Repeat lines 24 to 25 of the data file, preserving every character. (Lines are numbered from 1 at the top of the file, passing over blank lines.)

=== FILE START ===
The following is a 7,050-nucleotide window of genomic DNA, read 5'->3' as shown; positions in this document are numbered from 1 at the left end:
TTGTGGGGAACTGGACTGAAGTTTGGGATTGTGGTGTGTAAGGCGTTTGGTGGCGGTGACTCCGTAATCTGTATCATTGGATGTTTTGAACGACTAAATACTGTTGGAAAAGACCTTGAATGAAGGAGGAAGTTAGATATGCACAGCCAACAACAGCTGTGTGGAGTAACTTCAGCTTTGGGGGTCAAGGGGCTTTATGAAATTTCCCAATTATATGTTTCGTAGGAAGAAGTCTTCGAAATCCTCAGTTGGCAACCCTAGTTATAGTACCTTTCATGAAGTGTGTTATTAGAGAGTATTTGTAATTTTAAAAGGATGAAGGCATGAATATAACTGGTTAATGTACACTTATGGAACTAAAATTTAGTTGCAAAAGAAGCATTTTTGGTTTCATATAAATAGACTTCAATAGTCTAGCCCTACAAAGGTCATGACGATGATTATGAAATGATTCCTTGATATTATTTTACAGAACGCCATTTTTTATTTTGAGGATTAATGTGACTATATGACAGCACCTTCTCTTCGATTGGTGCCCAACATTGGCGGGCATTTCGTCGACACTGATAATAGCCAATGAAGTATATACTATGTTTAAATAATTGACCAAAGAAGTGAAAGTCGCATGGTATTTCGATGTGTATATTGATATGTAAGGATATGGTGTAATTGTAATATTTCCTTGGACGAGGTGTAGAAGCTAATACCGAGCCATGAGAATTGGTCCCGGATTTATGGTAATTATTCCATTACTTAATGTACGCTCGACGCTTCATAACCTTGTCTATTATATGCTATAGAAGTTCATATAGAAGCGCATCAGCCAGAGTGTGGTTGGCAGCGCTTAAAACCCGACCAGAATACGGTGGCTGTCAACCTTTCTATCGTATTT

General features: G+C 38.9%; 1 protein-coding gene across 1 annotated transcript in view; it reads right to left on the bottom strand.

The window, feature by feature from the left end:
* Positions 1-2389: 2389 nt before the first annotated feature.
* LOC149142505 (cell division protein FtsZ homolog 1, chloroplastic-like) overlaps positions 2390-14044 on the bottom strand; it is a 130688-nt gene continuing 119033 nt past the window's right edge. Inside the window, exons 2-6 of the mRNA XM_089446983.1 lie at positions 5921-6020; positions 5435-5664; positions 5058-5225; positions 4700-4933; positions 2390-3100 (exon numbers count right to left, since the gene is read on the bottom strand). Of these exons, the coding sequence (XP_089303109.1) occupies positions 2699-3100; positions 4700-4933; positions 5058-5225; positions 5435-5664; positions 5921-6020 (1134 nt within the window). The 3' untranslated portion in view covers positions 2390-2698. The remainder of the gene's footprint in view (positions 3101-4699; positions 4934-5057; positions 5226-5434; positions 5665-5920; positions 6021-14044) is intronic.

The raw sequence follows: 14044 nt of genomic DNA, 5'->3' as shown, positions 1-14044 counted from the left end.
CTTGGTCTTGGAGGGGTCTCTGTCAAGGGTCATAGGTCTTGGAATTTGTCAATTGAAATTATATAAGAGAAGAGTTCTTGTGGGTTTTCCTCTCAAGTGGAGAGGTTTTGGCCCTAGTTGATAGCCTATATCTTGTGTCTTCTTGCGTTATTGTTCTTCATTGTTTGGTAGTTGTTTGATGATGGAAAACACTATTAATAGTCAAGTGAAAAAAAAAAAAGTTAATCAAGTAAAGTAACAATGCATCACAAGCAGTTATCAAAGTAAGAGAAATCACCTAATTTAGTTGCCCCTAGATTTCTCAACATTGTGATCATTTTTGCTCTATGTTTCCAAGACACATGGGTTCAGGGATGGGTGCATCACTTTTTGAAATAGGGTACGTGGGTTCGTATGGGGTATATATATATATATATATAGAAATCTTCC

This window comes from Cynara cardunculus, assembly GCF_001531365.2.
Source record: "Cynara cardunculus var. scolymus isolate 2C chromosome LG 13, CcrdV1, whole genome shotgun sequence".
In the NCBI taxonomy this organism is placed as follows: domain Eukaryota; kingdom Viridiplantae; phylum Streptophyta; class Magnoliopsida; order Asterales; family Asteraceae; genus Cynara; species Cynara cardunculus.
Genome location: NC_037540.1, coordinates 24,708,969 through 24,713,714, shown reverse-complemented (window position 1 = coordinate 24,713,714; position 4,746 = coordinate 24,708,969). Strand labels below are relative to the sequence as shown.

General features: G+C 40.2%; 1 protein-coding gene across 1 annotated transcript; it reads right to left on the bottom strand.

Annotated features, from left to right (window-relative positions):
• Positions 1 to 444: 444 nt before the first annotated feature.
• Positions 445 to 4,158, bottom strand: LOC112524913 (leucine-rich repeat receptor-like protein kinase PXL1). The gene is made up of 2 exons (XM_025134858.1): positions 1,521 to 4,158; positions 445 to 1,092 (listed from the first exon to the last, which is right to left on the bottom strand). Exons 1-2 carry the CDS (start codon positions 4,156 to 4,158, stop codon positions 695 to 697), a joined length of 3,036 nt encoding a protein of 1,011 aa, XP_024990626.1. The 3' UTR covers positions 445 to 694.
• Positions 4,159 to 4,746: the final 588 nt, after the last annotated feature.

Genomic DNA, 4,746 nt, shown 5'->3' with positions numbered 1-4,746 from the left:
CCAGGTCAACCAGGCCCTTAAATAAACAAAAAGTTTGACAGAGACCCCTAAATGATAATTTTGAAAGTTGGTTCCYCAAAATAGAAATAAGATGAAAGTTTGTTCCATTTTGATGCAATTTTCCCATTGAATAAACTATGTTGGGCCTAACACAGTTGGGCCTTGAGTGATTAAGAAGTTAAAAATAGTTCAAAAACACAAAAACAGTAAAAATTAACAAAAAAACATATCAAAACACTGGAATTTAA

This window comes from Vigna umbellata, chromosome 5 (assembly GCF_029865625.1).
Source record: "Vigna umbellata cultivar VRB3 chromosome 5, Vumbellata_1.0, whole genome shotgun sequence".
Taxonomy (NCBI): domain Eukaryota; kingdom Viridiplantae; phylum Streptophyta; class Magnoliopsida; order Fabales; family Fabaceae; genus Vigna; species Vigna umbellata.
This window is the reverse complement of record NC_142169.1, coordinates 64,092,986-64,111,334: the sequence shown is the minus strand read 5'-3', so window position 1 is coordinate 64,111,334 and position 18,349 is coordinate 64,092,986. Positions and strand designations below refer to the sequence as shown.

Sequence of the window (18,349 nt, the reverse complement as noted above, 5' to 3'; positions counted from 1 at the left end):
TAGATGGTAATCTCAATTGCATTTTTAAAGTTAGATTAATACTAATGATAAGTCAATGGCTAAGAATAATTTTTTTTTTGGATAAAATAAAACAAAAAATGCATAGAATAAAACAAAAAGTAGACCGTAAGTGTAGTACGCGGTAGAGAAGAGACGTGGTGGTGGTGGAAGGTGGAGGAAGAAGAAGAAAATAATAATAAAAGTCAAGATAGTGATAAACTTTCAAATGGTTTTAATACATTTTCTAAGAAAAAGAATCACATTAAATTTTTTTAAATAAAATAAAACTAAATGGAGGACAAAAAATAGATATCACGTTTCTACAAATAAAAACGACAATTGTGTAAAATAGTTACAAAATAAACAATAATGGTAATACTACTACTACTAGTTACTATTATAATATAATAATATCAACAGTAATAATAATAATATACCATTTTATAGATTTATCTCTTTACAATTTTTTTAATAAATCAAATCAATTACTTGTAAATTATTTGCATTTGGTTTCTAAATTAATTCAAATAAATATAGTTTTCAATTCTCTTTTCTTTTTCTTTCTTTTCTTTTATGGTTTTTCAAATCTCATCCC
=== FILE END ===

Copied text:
Sequence of the window (18,349 nt, the reverse complement as noted above, 5' to 3'; positions counted from 1 at the left end):
TAGATGGTAATCTCAATTGCATTTTTAAAGTTAGATTAATACTAATGATAAGTCAATGGCTAAGAATAATTTTTTTTTTGGATAAAATAAAACAAAAAATGCATAGAATAAAACAAAAAGTAGACCGTAAGTGTAGTACGCGGTAGAGAAGAGACGTGGTGGTGGTGGAAGGTGGAGGAAGAAGAAGAAAATAATAATAAAAGTCAAGATAGTGATAAACTTTCAAATGGTTTTAATACATTTTCTAAGAAAAAGAATCACATTAAATTTTTTTAAATAAAATAAAACTAAATGGAGGACAAAAAATAGATATCACGTTTCTACAAATAAAAACGACAATTGTGTAAAATAGTTACAAAATAAACAATAATGGTAATACTACTACTACTAGTTACTATTATAATATAATAATATCAACAGTAATAATAATAATATACCATTTTATAGATTTATCTCTTTACAATTTTTTTAATAAATCAAATCAATTACTTGTAAATTATTTGCATTTGGTTTCTAAATTAATTCAAATAAATATAGTTTTCAATTCTCTTTTCTTTTTCTTTCTTTTCTTTTATGGTTTTTCAAATCTCATCCC